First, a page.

Laparoscopic adjustable gastric band (LAGB) is a surgical device to treat obesity that is widely used and generally considered to be safe. We report an adverse event related to the physiological and mechanical changes that occur after LAGB placement, namely chronic obstruction resulting in marked lower esophageal thickening.
The laparoscopic adjustable gastric band (LAGB) is a surgical device widely used to treat obesity. Placement creates a small pouch at the top of the stomach, which is intended to slow and reduce the consumption of food. Adverse events are uncommon, but are typically related to mechanical problems like over-inflation of the band, improper band placement, asymmetric migration (slippage) of the distal stomach above the band, or disruptions of the device.1
A 47-year-old woman presented with complaints of post-operative pain and dysphagia after a cholecystectomy. Her medical history was significant for Barrett’s esophagus, hiatal hernia, and obesity, which was treated with LAGB. Lower esophageal thickening was seen as an incidental finding on an abdominal CT performed to investigate her abdominal discomfort (Figure 1). A subsequent esophagogastroduodenoscopy (EGD) identified a lower esophageal narrowing, which was endoscopically dilated, resulting in minimal relief of her dysphagia symptoms.
Figure 1. Abdominal CT of the lower esophagus showing a thickened esophagus (arrow).
She developed progressively worsening dysphagia and pain. A barium swallow showed esophageal dysmotility and spontaneous gastroesophageal reflux. A repeat EGD with esophageal biopsies showed chronically inflamed squamous mucosa without evidence of Barrett’s esophagus. An MRCP to rule out pancreatitis showed lower esophageal thickening (Figure 2). EGD with EUS to rule out an esophageal mass revealed a thickened lower esophageal wall (6.4 mm), with prominent thickening of the muscularis propria (≤3.9 mm; Figure 3).
Figure 2. MRCP showing the thickened esophagus (arrow).
Figure 3. Endoscopic ultrasound showing the thickened esophageal wall (total 6.4 mm), muscularis propria layer (3.9 mm), and inner circular layer (2.5 mm).
High-resolution esophageal manometry revealed a 5-cm hiatal hernia with hypotensive lower esophageal sphincter and intact peristalsis (Figure 4). There was bolus pressurization between the esophagogastric junction and the LAGB, which caused reflux from the hernia back into the esophagus. Her symptoms did not improve with medication and band deflation, so she was referred for removal of the band and a Roux-en-Y gastric bypass. She is currently asymptomatic and doing well 6 months after surgery.
Figure 4. High-resolution esophageal manometry of a hiatal hernia through a laparoscopic band. Positions of the upper esophageal sphincter (UES), lower esophageal sphincter (LES), and diaphragm are identified. (A) A single asterisk (*) indicates a wet swallow followed by a high-amplitude peristaltic contraction. This produces pressurization of the swallowed bolus in the hernia pouch (**), indicating outflow obstruction from the hernia. The LAGB and diaphragm appear to be at the same location. The arrow indicates a secondary peristaltic contraction, not associated with a swallow. (B) Impedance is added to identify bolus movement. The magenta color is the swallowed bolus. Note that the first peristaltic contraction clears the esophagus of the swallowed bolus. When the hernia pressurizes and the LES tone decreases, the bolus refluxes back into the esophagus (arrows).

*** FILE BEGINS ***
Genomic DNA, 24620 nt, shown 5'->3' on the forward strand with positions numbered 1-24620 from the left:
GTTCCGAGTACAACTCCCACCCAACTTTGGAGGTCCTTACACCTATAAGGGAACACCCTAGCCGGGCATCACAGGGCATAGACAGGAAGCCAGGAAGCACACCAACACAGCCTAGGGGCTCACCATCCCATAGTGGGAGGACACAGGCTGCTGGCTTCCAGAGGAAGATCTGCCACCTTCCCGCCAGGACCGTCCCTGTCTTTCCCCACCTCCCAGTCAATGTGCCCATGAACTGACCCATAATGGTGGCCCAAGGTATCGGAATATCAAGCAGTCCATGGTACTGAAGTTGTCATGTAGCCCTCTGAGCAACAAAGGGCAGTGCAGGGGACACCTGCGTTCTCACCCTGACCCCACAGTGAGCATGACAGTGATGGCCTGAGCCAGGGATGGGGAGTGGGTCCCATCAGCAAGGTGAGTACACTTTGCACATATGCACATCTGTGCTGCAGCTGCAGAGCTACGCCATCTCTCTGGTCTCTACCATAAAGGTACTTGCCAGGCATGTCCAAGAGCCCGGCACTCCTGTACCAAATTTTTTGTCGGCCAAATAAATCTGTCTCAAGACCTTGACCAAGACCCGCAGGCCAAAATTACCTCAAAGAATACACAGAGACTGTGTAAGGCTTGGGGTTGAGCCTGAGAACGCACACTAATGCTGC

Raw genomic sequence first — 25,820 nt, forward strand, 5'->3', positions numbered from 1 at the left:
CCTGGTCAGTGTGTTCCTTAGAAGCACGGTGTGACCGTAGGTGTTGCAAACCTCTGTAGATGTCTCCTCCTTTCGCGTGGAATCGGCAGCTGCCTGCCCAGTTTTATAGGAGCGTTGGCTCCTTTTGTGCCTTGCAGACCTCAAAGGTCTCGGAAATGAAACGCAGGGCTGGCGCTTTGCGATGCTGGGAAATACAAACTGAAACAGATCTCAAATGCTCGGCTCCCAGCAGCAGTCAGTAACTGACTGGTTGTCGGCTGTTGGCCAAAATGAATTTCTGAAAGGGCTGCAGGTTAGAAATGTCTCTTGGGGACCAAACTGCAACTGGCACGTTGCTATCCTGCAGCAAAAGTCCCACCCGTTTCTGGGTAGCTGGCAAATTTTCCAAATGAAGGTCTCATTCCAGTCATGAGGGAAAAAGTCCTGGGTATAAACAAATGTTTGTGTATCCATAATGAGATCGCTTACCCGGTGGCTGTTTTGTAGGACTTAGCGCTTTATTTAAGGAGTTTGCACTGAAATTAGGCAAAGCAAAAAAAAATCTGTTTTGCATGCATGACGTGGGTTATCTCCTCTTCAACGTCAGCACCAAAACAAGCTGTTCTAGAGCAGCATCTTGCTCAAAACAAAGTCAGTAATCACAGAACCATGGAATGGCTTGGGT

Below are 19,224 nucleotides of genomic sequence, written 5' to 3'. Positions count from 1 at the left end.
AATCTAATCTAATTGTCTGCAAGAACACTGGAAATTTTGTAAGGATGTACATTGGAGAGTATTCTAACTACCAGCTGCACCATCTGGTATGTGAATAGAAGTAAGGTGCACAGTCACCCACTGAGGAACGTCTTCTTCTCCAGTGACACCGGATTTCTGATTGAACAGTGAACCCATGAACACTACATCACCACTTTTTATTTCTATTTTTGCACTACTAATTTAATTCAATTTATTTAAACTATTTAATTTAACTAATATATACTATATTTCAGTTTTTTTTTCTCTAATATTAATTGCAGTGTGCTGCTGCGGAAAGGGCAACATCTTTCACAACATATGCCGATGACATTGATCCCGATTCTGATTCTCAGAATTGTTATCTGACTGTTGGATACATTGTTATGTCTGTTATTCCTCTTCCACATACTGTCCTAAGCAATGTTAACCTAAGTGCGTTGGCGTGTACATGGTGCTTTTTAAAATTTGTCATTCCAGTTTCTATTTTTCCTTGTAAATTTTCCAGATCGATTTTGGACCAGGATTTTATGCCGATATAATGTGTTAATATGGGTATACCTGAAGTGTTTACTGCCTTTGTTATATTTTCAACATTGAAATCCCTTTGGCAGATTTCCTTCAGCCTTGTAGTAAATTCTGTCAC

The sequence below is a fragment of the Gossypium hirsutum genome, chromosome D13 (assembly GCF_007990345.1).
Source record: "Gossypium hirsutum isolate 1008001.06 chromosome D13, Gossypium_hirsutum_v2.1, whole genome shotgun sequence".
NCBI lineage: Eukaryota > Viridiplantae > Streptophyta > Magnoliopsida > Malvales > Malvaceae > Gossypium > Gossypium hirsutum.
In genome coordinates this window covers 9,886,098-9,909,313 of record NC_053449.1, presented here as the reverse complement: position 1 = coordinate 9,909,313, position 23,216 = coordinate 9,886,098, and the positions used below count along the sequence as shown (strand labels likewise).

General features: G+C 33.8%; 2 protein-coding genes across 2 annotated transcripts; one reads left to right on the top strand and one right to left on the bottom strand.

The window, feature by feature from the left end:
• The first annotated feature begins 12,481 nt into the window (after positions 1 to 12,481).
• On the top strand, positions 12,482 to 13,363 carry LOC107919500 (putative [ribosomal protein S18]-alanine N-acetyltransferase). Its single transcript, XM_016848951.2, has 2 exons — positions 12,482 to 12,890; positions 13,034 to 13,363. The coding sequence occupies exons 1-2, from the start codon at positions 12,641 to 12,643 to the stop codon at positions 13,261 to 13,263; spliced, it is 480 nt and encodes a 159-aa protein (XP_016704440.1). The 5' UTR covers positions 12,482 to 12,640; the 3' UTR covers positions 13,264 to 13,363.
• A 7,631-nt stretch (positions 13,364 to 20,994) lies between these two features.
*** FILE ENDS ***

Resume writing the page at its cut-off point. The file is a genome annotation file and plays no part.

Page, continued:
LAGB has been used to treat obesity since 1992. The first outpatient LAGB procedure in the United States was performed in 2003, and until recently, was the most popular form of bariatric surgery. The long-term effects of LAGB are now being appreciated. Our patient presented with dysphagia about 5 years after placement of the gastric band. LAGB can produce chronic obstruction, which causes bolus pressurization as the esophagus works against a closed outlet, leading to anatomical changes such as thickening of the muscularis propria proximal to the lower esophageal sphincter, and functional changes like reflux of gastric contents into the esophagus.2 This is easily differentiated from the mucosal thickening caused by esophagitis, which does not involve the muscularis propria. To our knowledge, this has not been reported previously, possibly because the hypertrophy takes time to develop. This may become frequently diagnosed as more LAGB operations are performed worldwide and the post-operative follow-up duration increases.
Author contributions: J. Makker collected the data, and wrote and edited the manuscript. J. Conklin provided the manometry image and reviewed the manuscript. VR Muthusamy provided endoscopic imaging, revised the manuscript, approved the final draft, and is the article guarantor.
Financial disclosure: None to report.
Informed consent was obtained for this case report.
Correspondence: Raman Muthusamy, University of California Los Angeles, Medicine, Digestive Diseases, 200 Medical Plaza, Suite 365A, Los Angeles, CA 90095 (Raman@mednet.ucla.edu).
Received: April 21, 2015; Accepted: July 17, 2015
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© 2015 Makker et al. This work is licensed under a Creative Commons Attribution-NonCommercial-NoDerivatives 4.0 International License. To view a copy of this license, visit http://creativecommons.org/licenses/by-nc-nd/4.0.